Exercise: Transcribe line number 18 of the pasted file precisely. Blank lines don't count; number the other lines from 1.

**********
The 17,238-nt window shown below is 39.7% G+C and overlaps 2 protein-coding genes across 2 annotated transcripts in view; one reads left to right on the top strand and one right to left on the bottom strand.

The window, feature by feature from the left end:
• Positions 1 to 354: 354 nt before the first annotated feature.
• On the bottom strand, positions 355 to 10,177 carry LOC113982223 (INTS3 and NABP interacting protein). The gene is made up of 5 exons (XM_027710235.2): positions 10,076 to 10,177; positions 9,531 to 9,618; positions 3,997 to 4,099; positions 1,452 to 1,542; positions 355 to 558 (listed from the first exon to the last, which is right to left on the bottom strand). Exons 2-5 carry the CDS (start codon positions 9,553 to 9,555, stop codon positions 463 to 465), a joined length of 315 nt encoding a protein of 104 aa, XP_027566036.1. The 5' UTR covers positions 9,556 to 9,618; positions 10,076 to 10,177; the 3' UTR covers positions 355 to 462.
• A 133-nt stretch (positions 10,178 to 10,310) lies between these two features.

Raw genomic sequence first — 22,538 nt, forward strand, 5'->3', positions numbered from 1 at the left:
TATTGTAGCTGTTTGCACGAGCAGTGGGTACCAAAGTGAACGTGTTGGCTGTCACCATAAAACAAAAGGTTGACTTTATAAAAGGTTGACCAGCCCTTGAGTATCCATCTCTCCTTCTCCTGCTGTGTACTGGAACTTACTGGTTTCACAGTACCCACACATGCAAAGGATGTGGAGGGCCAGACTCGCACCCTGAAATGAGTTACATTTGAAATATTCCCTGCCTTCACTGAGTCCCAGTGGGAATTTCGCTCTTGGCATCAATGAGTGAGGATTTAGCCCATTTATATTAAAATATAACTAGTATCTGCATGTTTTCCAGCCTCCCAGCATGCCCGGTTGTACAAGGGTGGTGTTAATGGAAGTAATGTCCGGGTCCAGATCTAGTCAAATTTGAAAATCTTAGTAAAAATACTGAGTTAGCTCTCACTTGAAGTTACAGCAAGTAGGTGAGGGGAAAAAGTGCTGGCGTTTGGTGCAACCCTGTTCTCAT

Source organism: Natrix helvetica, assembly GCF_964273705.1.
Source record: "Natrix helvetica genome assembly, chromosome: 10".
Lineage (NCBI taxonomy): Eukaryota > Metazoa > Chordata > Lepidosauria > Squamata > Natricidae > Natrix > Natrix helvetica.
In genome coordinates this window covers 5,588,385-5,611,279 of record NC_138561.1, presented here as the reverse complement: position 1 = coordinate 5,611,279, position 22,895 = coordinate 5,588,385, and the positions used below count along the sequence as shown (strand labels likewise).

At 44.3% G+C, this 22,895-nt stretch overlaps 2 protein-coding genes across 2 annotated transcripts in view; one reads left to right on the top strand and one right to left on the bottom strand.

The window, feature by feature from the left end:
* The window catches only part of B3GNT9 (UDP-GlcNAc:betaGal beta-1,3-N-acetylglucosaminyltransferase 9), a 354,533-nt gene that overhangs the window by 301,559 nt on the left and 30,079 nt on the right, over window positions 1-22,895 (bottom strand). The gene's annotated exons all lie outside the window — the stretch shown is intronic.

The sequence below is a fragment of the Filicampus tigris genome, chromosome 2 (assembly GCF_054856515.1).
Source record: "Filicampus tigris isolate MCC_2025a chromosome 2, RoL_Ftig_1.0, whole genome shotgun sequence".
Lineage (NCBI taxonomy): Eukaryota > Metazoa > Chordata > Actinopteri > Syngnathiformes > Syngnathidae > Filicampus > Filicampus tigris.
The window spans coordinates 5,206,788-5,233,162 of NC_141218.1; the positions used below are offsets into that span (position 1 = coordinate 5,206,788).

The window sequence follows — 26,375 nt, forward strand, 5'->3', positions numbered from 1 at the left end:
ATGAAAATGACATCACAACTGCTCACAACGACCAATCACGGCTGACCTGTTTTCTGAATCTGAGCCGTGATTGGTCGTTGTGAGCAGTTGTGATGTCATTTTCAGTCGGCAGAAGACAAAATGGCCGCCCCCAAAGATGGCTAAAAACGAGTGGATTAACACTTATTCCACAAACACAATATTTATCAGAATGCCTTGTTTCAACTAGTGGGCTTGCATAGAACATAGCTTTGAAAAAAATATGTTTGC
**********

The window spans coordinates 5,206,788-5,233,162 of NC_141218.1; the positions used below are offsets into that span (position 1 = coordinate 5,206,788).